Spring is here and we often think about breeding season as new life pops up everywhere. The first question to ask isn’t, “Will my mare breed?” but “Should my mare be bred?” It’s possible you would be happier with adopting or rescuing an unwanted horse that you can ride now rather than breeding and waiting for that foal to grow before riding. Next it is important to start with the overall health of the brood mare and then get a breeding soundness exam, both of which should be done the winter prior to a planned breeding.

When you are discussing a general physical examination with your veterinarian, consider the following:

  • Is she in good body condition, is she too heavy or too thin?
  • Is she current on her vaccinations? Which ones does she still need?
  • Check her parasite load – what are the current fecal egg counts?
  • Are her hooves in good condition?
  • Does she have a current negative Coggins?
  • Are there any conformation defects or genetic abnormalities that could potentially be passed to offspring?
  • Is she too young? Is she too old? Is she prone to producing twins? Does she have a history of abortion.

Once all these questions have been answered satisfactorily, you can move on to a breeding soundness exam. This is especially important with older mares and those that have had problems getting pregnant in the past. Your veterinarian will start with a physical examination of the reproductive anatomy – are there any conformational issues with the perineum (rectal and vulva region).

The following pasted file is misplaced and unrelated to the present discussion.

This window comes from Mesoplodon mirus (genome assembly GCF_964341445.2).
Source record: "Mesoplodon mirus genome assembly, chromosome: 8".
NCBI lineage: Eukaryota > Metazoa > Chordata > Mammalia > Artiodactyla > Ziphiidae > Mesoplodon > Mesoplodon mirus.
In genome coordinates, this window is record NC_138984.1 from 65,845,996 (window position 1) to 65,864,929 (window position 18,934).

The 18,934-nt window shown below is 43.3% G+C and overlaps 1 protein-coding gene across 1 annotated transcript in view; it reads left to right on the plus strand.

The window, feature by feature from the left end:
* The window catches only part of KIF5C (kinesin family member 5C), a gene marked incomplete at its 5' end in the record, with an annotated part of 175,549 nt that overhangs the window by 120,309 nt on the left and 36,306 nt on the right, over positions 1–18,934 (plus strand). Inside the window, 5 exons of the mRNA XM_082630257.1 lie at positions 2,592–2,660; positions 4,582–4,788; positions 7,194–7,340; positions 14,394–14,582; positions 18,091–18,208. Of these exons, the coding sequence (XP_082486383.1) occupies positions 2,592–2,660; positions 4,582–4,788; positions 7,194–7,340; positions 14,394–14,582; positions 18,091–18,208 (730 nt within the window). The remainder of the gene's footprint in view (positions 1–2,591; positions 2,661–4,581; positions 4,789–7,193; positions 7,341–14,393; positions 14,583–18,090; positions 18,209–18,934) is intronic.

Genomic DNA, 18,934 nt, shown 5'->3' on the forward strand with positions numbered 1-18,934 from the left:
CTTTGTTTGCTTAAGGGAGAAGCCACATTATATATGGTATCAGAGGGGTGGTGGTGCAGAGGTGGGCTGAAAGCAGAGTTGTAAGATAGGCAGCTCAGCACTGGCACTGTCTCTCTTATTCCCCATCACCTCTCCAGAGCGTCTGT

They will do a rectal palpation to assess any potential abnormalities in the ovaries, uterus, cervix, vagina or bladder and estimate where the mare is in her estrous cycle. Depending on discoveries in one or more of these areas, the veterinarian or stallion owner may request samples be collected for laboratory analysis, a uterine culture or cytology to check for pathogens or inflammation and/or a biopsy to evaluate the uterine tissue, in order to predict the mare’s ability to become pregnant and carry a foal to term.

If the physical and breeding soundness exams give a healthy result, then it is time to establish your mare’s estrous cycle. It will tend to average 21 days but she will only be receptive the first week or so of the cycle. It is helpful to have the mare palpated to determine follicle size so you can estimate time of ovulation. You can also use a tease stallion to determine when (if) your mare is in heat. Signs of heat to watch for are winking of the vulva, tail raising, frequent urination and squatting into a breeding position. If the mare pins her ears back, clamps her tail down or acts aggressively toward the stallion then she is not receptive (not in heat).

Once you understand the estrous cycle of your mare, decide when and how to breed. Do you want to breed on the first heat or catch the next one? Do you want to breed by live cover or artificial insemination (AI)? If by AI, will you be using fresh, cooled or frozen semen? What is the collection schedule for the stallion you are using? Do they ship overnight or counter to counter? Fresh semen often has the highest viability (fertility) but isn’t always convenient if the stallion isn’t on or near the farm. Cooled semen should be viable for 36-48 hours but that can depend on the stallion used. Frozen semen is sometimes more complicated to manage because insemination must take place within 6 hours pre- or post-ovulation. When breeding by AI, induce ovulation by using a commercial hormone injection and timing insemination around that injection to ensure a successful ovulation. You can have a veterinarian do an ultrasound in about two weeks to confirm pregnancy or whether a second breeding cycle should occur. Individual mares will have their own gestation idiosyncrasies but the average gestation period can range from 320-360 days.